— Darren Rovell (@darrenrovell) December 28, 2015
I know some of you may wind up hating me for this but before I get to the topic of the day, I have to get this out there first. Jose Bautista’s home run in that fifth and deciding ALDS game against Texas was the SECOND most important home run in Blue Jays history. Obviously number one belongs to Joe Carter for clinching the 1993 World Series. I can’t believe anyone has an argument against this, but I’ve been wrong before and happy to listen to yours if you have one. Right…. I didn’t think so.
But, I will say that Bautista’s legendary and immortalized (literally, on a Topps baseball card) bat flip; will be talked about for decades and that is no surprise. But no one expected to have to defend it when the big moustached Hall of Famer, Goose Gossage, let loose a tirade on Bautista, the bat flip and the Blue Jays in general.
“Bautista is f—ing disgrace to the game,” Gossage told ESPN. “He’s embarrassing to all the Latin players, whoever played before him. Throwing his bat and acting like a fool, like all those guys in Toronto.”
— theScore (@theScore) March 11, 2016
Eeek! Tell us how you really feel Goose! I understand the sentiment behind his remarks but as an athlete, you should never show up an opposing player. For one, it isn’t professional and two; you run the risk of inspiring them to perform better to beat you. I get it. I really do. I recall feeling a bit embarrassed when I watched it that first time. Funny enough, in time that I became comfortable with it but was now feeling it was more than justified.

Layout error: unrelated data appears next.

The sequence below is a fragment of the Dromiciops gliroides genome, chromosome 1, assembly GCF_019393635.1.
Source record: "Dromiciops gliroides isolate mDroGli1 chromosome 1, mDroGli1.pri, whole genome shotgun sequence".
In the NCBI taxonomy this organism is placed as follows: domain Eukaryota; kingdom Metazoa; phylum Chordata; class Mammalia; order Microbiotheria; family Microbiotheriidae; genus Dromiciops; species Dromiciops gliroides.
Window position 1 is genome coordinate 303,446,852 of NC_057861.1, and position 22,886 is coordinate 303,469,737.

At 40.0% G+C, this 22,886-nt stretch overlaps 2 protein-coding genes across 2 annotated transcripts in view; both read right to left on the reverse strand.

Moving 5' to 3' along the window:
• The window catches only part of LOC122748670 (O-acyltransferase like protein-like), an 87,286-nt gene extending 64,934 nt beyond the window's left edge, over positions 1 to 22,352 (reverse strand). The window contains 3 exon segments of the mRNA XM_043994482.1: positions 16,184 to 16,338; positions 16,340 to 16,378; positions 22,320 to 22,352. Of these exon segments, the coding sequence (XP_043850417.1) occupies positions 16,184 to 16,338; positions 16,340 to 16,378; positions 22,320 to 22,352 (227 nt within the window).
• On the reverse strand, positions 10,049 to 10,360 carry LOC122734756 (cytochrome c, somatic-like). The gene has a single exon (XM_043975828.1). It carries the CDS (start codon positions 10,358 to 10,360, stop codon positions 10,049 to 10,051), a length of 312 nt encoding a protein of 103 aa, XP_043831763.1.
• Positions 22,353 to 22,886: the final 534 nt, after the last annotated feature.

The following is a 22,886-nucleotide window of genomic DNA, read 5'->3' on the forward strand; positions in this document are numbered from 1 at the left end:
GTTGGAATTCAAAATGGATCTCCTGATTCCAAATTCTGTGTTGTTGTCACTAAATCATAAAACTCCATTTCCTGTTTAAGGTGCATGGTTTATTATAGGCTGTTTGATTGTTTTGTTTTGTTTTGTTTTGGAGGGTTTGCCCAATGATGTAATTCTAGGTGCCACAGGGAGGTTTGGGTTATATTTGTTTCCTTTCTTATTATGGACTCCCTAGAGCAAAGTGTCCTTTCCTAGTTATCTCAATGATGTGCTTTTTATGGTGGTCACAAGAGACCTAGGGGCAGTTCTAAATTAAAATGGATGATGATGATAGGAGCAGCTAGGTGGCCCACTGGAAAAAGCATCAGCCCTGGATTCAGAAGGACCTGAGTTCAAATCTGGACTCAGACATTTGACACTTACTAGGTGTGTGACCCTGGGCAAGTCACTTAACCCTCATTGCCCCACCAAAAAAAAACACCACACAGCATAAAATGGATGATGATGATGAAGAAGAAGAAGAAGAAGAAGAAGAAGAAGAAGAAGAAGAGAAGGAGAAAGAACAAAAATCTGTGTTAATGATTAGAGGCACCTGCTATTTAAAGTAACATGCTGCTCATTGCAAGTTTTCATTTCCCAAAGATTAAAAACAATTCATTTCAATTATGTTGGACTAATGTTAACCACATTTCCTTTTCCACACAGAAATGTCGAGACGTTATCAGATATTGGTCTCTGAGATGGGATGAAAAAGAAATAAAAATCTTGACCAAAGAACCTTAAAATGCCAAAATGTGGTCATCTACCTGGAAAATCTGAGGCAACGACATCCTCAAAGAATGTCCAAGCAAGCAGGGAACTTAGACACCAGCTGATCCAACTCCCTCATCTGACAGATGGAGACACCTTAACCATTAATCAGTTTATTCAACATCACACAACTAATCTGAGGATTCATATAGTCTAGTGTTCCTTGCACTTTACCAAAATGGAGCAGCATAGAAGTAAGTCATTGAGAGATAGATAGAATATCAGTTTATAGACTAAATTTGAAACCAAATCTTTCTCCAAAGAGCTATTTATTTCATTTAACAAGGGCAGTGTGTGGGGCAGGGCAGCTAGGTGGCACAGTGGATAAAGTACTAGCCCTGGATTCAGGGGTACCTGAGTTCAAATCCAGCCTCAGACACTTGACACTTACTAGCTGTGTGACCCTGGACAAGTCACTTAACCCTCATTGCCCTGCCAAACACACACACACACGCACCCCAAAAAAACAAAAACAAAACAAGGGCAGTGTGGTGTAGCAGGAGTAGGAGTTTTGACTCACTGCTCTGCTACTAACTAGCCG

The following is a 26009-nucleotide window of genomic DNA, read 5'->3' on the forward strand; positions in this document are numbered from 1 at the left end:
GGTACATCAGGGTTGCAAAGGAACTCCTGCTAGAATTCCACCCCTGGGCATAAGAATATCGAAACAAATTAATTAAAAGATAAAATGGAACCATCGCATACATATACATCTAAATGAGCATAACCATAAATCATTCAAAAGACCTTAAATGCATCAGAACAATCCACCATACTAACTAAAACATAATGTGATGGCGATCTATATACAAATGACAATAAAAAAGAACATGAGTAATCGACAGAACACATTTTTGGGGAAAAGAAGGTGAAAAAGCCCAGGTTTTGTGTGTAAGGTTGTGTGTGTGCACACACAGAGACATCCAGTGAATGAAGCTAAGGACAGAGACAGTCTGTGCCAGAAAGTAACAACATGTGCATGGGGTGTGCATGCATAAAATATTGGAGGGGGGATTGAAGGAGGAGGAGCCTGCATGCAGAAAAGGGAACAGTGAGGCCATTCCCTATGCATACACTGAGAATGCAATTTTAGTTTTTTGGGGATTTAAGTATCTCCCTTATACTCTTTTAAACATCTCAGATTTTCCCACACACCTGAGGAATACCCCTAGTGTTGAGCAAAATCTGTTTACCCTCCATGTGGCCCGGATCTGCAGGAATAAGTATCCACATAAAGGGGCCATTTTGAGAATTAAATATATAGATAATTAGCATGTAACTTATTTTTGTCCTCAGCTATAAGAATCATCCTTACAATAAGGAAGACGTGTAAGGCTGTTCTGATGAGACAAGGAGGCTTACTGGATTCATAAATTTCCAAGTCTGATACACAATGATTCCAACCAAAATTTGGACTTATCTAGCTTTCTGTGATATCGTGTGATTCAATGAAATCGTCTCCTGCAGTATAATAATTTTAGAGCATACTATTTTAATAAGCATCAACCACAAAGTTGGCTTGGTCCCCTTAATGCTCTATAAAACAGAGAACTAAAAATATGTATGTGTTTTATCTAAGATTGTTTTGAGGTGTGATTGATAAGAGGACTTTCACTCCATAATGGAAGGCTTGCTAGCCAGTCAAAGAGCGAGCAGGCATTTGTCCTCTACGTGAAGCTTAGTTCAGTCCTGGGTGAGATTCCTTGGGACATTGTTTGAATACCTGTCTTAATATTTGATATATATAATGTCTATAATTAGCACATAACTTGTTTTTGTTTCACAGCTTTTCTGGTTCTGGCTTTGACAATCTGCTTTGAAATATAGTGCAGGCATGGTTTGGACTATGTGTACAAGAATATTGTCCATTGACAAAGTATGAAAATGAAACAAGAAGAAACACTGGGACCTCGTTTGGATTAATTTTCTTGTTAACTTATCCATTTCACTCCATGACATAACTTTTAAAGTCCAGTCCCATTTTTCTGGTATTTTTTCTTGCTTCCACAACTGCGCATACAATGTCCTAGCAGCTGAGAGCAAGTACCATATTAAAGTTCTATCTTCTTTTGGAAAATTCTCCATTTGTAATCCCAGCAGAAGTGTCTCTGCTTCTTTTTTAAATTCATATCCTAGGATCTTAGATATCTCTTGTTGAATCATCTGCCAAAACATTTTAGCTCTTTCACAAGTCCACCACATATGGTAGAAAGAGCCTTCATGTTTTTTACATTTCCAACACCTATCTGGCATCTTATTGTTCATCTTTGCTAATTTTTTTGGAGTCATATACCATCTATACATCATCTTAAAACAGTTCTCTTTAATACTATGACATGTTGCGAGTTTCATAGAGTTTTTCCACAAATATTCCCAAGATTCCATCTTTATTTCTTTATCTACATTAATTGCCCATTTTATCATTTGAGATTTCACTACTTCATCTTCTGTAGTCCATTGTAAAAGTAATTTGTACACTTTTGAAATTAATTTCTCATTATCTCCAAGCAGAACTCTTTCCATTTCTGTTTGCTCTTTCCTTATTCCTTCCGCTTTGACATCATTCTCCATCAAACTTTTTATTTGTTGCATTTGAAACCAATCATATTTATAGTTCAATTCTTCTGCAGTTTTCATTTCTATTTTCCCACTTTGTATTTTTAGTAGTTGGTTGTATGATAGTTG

A volcano of emotion had been building within the Blue Jay organization and fans for over 22 years. It took a series deciding game and an absolutely crazy 53-minute inning to let emotions rise even further. If you recall, in the top of the seventh, catcher Russell Martin’s throw, back to pitcher Aaron Sanchez, hit Shin-Soo Choo’s bat and unto the field of play. Rougned Odor, who was on third, came in to score on that freakish play that gave Texas the lead, even though home-plate umpire Dale Scott had already ruled the play dead. A video review was needed, followed by maintenance time as fans littered the field with garbage and beer. That 22 year of pent up frustration just increased exponentially.
Then throw in three, count’em three back-to-back-to-back errors by Texas and by this time, everyone was in a fever pitch. It was upon that stage that the deciding home run and bat flip occurred. The bat flip was the tip of the iceberg and therefore unfair to separate it from the mountain of emotion that led up to it. Fans, players and former players, even those in the Hall of Fame shouldn’t ignore that. They should just jump on the Crazy Train and enjoy the ride.
So Mr. Gossage, you have every right to your opinion and someone like me certainly won’t be able to change it, nor would I want to. But please take care in how you state your opinion as the issue isn’t what you said, but how you said it. Keep your “old school” philosophies and your 1960’s moustache (I do love it actually) and understand that when you talk the way you do, in that loud, vulgar larger than life voice, it’s you who starts to become a disgrace.
Pot meet kettle.
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